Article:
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How Might Certain Aspects of the Affordable Care Act Play Out in Oklahoma?

The decision last month by the U.S. Supreme Court upholding the Affordable Car Act (or ACA) has opened up new avenues of opposition --- or, as some states would have it, new grounds on which to reject the law. In its momentous decision, the Court said basically that any state could opt out of the law's expansion of Medicaid with no penalties to its existing programs. Under the ACA, the federal government will help states expand their coverage of Medicaid patients to 133% of the poverty line. Already, several states --- Texas, Florida, Louisiana, Mississippi, and South Carolina --- have stated that they will reject the expansion, and many other states seem to be likewise leaning in that direction. (This is despite the federal government's planned infusion of nearly all of the cost of the expansion.) What will Oklahoma do on this front? And what will happen if our state does, or doesn't, reject this expansion? And, in a closely related question, should Oklahoma create a health insurance exchange? And again, what will most likely happen if we do, or don't, decide to create one? (Keeping in mind that, per the laws that will take effect with the enactment of the ACA, the federal government will establish such an exchange for Oklahoma if we decline to establish one of our own.) Our guest on ST today helps us explore these questions; he is Dr. Jeffrey Alderman of OU-Tulsa, who specializes in matters of palliative medicine as well as health care policy.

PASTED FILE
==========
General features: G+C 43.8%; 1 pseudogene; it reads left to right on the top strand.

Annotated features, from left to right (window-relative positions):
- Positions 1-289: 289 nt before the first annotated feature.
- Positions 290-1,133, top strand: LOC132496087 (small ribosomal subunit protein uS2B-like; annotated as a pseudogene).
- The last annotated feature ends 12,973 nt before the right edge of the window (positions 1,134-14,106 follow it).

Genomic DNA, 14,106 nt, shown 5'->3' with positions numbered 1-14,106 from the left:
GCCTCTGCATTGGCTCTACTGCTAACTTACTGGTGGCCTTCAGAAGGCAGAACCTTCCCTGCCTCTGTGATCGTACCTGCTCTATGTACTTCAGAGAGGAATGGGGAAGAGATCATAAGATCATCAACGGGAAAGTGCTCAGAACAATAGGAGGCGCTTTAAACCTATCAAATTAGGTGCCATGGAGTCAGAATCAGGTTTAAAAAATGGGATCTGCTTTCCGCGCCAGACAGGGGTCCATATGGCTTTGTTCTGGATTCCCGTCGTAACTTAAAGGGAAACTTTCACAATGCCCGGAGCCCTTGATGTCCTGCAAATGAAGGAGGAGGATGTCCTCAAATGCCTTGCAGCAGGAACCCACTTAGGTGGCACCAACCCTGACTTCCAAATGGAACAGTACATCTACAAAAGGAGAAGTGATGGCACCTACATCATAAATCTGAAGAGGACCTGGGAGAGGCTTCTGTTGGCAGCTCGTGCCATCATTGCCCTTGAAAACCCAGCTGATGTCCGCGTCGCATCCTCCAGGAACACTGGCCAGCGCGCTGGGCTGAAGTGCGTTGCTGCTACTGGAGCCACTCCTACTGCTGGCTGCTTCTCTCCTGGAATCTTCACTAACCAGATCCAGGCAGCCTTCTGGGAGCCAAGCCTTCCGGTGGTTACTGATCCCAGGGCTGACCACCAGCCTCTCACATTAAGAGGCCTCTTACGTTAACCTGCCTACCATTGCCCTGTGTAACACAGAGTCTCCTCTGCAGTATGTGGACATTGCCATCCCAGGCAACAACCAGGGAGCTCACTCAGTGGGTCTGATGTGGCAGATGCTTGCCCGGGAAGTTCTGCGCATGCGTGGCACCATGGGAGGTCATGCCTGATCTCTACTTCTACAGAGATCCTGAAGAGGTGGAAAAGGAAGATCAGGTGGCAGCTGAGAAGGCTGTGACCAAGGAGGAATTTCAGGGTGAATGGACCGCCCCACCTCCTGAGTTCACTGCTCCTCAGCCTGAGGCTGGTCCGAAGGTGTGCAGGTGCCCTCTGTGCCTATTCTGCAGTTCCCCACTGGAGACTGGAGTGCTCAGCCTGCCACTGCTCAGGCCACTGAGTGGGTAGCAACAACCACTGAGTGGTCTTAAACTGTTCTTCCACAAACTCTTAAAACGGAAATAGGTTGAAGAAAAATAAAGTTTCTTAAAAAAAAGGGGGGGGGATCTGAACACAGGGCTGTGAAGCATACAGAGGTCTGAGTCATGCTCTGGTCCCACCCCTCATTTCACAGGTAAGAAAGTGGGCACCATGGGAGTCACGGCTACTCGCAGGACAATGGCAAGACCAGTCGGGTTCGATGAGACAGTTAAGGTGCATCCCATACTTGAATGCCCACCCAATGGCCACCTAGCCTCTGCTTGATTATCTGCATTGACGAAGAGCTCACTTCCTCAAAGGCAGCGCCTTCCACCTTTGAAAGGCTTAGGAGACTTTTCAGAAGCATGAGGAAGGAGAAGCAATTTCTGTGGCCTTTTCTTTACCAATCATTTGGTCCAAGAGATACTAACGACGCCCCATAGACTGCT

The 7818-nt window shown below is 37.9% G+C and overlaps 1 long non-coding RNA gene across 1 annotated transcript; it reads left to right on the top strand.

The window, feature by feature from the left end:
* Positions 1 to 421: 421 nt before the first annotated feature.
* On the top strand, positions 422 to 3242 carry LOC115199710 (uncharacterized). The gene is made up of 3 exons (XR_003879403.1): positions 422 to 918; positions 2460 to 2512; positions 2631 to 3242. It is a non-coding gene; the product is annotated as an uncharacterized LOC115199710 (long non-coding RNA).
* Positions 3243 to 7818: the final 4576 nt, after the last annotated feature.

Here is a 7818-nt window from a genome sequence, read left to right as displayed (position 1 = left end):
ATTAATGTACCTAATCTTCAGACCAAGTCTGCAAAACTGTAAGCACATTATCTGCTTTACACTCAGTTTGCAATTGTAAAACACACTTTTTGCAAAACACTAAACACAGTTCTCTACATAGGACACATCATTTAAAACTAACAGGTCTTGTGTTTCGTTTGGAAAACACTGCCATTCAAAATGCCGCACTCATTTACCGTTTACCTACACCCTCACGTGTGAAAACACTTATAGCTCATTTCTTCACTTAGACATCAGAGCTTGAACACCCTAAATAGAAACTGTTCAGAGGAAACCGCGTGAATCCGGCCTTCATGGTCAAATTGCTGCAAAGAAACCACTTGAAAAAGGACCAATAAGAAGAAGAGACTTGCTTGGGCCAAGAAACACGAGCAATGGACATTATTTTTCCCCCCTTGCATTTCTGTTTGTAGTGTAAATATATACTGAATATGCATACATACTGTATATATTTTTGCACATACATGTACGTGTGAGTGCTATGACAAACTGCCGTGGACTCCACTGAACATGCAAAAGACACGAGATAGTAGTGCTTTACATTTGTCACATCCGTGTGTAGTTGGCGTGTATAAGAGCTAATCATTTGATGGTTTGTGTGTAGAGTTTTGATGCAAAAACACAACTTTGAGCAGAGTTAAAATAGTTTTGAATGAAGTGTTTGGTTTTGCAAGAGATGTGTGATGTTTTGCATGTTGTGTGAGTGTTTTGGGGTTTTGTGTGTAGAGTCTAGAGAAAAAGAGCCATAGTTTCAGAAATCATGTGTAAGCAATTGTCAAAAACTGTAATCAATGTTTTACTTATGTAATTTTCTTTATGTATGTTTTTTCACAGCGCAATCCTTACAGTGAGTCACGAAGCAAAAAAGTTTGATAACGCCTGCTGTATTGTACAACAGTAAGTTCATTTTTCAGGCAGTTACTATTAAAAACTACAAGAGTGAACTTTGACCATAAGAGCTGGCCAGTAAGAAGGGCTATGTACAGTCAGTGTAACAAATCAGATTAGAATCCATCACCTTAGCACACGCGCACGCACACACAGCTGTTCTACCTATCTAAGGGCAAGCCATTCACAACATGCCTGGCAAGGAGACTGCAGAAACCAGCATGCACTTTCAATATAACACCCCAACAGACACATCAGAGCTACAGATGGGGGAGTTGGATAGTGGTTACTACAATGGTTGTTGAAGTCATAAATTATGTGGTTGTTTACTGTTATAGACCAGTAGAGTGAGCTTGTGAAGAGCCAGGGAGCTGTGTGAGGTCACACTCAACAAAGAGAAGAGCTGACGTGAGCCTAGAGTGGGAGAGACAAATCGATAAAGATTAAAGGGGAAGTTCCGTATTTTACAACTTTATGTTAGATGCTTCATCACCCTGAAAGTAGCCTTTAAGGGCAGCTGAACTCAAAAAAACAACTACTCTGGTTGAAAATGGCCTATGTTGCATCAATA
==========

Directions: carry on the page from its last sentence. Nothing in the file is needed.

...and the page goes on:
Rich Fisher passed through KWGS about thirty years ago, and just never left. Today, he is the general manager of Public Radio Tulsa, and the host of KWGS’s public affairs program, StudioTulsa, which celebrated its twentieth anniversary in August 2012 . As host of StudioTulsa, Rich has conducted roughly four thousand long-form interviews with local, national, and international figures in the arts, humanities, sciences, and government. Very few interviews have gone smoothly. Despite this, he has been honored for his work by several organizations including the Governor's Arts Award for Media by the State Arts Council, a Harwelden Award from the Arts & Humanities Council of Tulsa, and was named one of the “99 Great Things About Oklahoma” in 2000 by Oklahoma Today magazine.
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